Operator: We appreciate that-
Person: I know you do, you guys have a great holiday season.
Operator: Finally, Vocalab posts some of the recordings of customer service calls and surveys to its public website in order to highlight both good and bad customer service. Can we have your permission to post the recording of your call to Dell and the survey to Vocalab’s website?
Person: I would love them to do that. Dell needs to know that I very much love the product. I love Dell computers. We bought a laptop and a desktop. I love the computers, I just, I’m not real impressed with the customer service at this time. You know, I do love the products, but as for customer service, I’m sorry.

— BEN POPKEN
Person: Oh great, they transferred me to a number that’s just going da-da-da-da-da.

CALL 2

Person: Hello?
Operator: Hello, uh this is Sharon calling with a survey for Vocalabs. Did you call Dell a few minutes ago?
Person: I did. It was the most horrible experience I’ve ever had and I’m never going to call that number again.
Operator: Oh my.
Person: I’m not, I’m not. The guy that I got when I finally got through was as dumb as the guy that I got that was on the, uh, the system- what’s it called- the automated system. That couldn’t understand me for anything it got so disgusting. I had to just keep saying “operator”, I finally got transferred over to the operator and I talked to him and he had-it was a terrible experience. I’m so upset, ask me your questions so I could answer them for you.
Operator: Well I’m going to ask several yes-no questions and then at the end I can take down any other comments you have.
Person: Oh I hope you took down what I already said, I don’t even want to think about it, but go ahead!
Operator: We are recording this call to make sure we get all of your answers right.
(overlapping)
Person: Oh good, God bless you. I’m real happy hearing that. You know it finally got to the point where he was going to transfer me to tech support, so he finally transfer me after like, I don’t know, five minutes of bantering, he transfers me to a line that’s busy. And I can’t get back to him to get transferred again. And I’m like okay, hanging up now. God, thanks for helping me vent.
Operator: Well my first question is- did you accomplish what you wanted to do on this call?
Person: Absolutely not.
Operator: Did you speak to a person on this call? And I know that you did.
Person: Yes. Finally.
Operator: Did you have any difficulties in reaching a live person?
Person: Yes.
Operator: Did the person or people you spoke to have the right skills and training?
Person: I wouldn’t know so I’m assuming not, no.
Operator: Okay. Did you have any problems using the automated systems on this call?
Person: Yes.
Operator: Overall, were you satisfied with the level of customer service you received on this call?
Person: Absolutely not.
Operator: Did you feel strongly about the way you were treated on this call?
Person: Did I feel strongly? Yes I did.
Operator: Would you recommend Dell to friends or colleagues who are looking for good customer service?
Person: I’d recommend the product, not the customer service, so I’m assuming the specific answer is no. The products are great but that service sucked. Sorry.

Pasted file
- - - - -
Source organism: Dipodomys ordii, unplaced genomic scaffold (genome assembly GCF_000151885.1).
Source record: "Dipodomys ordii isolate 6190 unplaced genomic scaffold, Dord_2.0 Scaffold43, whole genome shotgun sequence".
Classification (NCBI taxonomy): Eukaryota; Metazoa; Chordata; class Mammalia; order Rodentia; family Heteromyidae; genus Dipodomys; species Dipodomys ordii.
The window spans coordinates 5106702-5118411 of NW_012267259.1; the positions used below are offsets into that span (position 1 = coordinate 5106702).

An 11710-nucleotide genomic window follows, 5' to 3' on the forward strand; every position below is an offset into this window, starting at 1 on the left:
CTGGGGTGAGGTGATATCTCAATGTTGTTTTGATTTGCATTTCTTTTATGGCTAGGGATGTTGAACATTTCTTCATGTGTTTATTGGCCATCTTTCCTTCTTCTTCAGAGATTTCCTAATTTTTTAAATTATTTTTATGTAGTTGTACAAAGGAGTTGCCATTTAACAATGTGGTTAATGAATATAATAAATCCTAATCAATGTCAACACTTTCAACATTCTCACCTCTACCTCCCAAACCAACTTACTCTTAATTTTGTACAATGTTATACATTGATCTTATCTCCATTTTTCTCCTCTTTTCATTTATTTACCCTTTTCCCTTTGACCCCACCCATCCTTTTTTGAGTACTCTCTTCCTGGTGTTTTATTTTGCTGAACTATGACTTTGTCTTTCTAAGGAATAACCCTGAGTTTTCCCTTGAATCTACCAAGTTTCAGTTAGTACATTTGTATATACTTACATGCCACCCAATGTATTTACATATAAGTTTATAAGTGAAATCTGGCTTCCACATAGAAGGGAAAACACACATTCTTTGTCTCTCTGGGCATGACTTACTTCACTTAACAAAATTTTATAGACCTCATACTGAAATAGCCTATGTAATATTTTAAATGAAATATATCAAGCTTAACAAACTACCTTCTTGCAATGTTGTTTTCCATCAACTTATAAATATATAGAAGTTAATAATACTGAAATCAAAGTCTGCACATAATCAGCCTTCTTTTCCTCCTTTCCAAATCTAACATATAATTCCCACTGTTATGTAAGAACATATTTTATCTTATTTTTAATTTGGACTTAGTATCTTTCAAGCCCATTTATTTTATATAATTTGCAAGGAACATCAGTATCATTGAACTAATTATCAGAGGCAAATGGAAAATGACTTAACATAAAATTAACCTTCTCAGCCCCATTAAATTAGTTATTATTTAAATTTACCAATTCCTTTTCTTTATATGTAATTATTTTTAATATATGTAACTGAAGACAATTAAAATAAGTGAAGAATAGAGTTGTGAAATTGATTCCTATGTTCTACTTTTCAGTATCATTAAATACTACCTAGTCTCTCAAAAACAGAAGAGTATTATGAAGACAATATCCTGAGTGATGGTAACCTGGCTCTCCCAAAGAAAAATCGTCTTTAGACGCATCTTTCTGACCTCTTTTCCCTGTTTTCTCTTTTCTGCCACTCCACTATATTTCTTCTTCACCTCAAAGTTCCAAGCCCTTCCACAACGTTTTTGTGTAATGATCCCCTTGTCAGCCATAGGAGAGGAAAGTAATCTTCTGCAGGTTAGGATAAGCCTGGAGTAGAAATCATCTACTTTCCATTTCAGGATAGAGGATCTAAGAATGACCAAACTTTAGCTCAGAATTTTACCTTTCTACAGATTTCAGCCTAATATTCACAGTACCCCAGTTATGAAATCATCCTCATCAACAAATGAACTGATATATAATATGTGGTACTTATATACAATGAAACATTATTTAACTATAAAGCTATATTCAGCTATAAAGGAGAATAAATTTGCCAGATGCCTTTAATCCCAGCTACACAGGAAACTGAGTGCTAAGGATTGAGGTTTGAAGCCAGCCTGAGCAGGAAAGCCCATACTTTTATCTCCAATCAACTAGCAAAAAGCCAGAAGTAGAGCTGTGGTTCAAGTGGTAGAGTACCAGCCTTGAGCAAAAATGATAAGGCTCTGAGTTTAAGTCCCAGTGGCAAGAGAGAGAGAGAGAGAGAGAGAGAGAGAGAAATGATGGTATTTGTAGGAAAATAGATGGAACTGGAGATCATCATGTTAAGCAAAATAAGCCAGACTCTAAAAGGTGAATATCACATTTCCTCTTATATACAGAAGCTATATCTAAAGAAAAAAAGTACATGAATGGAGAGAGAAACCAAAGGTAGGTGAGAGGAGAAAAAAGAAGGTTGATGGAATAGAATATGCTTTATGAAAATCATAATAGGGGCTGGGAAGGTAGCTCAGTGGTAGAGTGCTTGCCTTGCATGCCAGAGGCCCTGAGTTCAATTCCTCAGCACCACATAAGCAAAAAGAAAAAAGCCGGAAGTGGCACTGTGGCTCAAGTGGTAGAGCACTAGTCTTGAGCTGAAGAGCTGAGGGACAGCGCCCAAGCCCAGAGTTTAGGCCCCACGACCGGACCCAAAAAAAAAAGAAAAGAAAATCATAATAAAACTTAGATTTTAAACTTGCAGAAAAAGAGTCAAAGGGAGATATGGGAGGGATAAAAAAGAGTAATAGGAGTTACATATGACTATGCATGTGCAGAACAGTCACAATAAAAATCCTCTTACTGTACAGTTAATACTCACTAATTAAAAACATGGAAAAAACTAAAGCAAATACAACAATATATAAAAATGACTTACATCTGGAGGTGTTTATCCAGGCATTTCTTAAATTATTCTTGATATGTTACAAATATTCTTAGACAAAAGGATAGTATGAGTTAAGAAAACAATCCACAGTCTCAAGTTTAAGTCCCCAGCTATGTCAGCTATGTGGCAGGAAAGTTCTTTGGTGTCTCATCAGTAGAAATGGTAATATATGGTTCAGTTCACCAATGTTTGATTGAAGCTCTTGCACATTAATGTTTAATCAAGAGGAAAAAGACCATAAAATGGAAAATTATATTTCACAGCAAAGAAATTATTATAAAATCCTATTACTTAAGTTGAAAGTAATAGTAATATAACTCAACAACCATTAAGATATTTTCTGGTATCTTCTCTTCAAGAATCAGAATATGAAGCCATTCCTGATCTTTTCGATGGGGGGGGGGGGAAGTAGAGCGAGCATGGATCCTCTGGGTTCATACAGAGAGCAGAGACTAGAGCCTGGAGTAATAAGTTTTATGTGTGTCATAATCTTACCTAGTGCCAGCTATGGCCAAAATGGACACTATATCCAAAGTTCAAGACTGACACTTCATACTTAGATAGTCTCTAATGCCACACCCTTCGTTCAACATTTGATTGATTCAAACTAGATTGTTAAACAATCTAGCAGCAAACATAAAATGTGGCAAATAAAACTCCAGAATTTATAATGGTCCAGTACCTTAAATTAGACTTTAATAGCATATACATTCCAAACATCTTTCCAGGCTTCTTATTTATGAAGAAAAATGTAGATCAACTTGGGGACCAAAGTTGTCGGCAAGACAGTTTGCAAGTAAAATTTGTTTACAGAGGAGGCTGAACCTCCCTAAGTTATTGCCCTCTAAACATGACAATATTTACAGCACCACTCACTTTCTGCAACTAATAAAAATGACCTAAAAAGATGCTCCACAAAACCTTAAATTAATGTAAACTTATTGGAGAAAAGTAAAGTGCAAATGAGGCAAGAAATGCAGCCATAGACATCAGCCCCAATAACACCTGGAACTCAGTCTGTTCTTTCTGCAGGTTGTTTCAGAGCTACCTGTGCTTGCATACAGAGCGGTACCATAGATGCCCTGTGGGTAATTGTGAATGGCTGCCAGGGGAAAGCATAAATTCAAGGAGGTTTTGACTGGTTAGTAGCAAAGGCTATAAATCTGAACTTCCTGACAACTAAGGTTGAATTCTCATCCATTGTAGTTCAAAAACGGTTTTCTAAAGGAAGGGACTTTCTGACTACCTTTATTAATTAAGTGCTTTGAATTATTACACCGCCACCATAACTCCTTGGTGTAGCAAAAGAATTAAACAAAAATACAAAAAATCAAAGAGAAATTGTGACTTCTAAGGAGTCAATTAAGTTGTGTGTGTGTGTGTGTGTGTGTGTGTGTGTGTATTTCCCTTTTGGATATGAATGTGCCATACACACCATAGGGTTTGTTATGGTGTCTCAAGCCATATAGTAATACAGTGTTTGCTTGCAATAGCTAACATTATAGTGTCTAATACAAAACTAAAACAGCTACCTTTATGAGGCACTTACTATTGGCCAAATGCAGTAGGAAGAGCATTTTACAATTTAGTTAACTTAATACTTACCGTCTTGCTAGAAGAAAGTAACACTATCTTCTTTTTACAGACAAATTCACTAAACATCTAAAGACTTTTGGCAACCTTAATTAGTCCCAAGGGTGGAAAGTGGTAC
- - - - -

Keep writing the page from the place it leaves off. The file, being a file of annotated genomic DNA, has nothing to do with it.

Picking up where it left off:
Operator: Did you have any other particular comments about this call?
Person: Well, you know, other than the ones that I’ve already said- do I need to reiterate them or can they go back? Or should I reiterate them?
Operator: It’d be nice if you could reiterate them.
Person: Yeah it’d be easier on you, wouldn’t it, okay- Yeah, they need to make their automated service more English intelligible. I’m an English grammar major, that’s why I talk like I do when I get specific. They need to make it more grammatically correct. They need to give it more of a vocabulary so it understands a little more than yes and no. Okay. When somebody says, “I need tech support,” it doesn’t need to come back and say, “Do you need tech support?”. What about “I need tech support,” do you not get? You know what I’m saying? And that’s just one of the problems with the unintelligible language. It has a language problem, it’s not large enough. It needs a larger vocabulary, okay? Then, when you get transferred to an operator, they need to be a little more knowledgable with the type of department. When I first got on the phone with a live operator I gave him my order number, and he said, and he pulled it up and he said, “And you haven’t received a product yet?” I said, “Now what would make you assume I haven’t received a product? I’m calling for tech support, obviously on a product I got.” So, I don’t know if there’s a problem with what he’s reading, with his lack of knowledge, or whatever, but they’ve got some problems there and I’m just really not impressed. So, I just, thank you for letting me share that with you. And I never did get to the tech support department that I needed to go through, so after this now I’m going to have to hang up and call a direct line to tech support, thank god I have that, otherwise we’d never get through because I have a problem with getting online on the laptop. And I’m done now, thank you for letting me share that with you. And I really do love Vocalab.
Operator: We appreciate that-
Person: I know you do, you guys have a great holiday season.
Operator: Finally, Vocalab posts some of the recordings of customer service calls and surveys to its public website in order to highlight both good and bad customer service. Can we have your permission to post the recording of your call to Dell and the survey to Vocalab’s website?
Person: I would love them to do that. Dell needs to know that I very much love the product. I love Dell computers. We bought a laptop and a desktop. I love the computers, I just, I’m not real impressed with the customer service at this time. You know, I do love the products, but as for customer service, I’m sorry.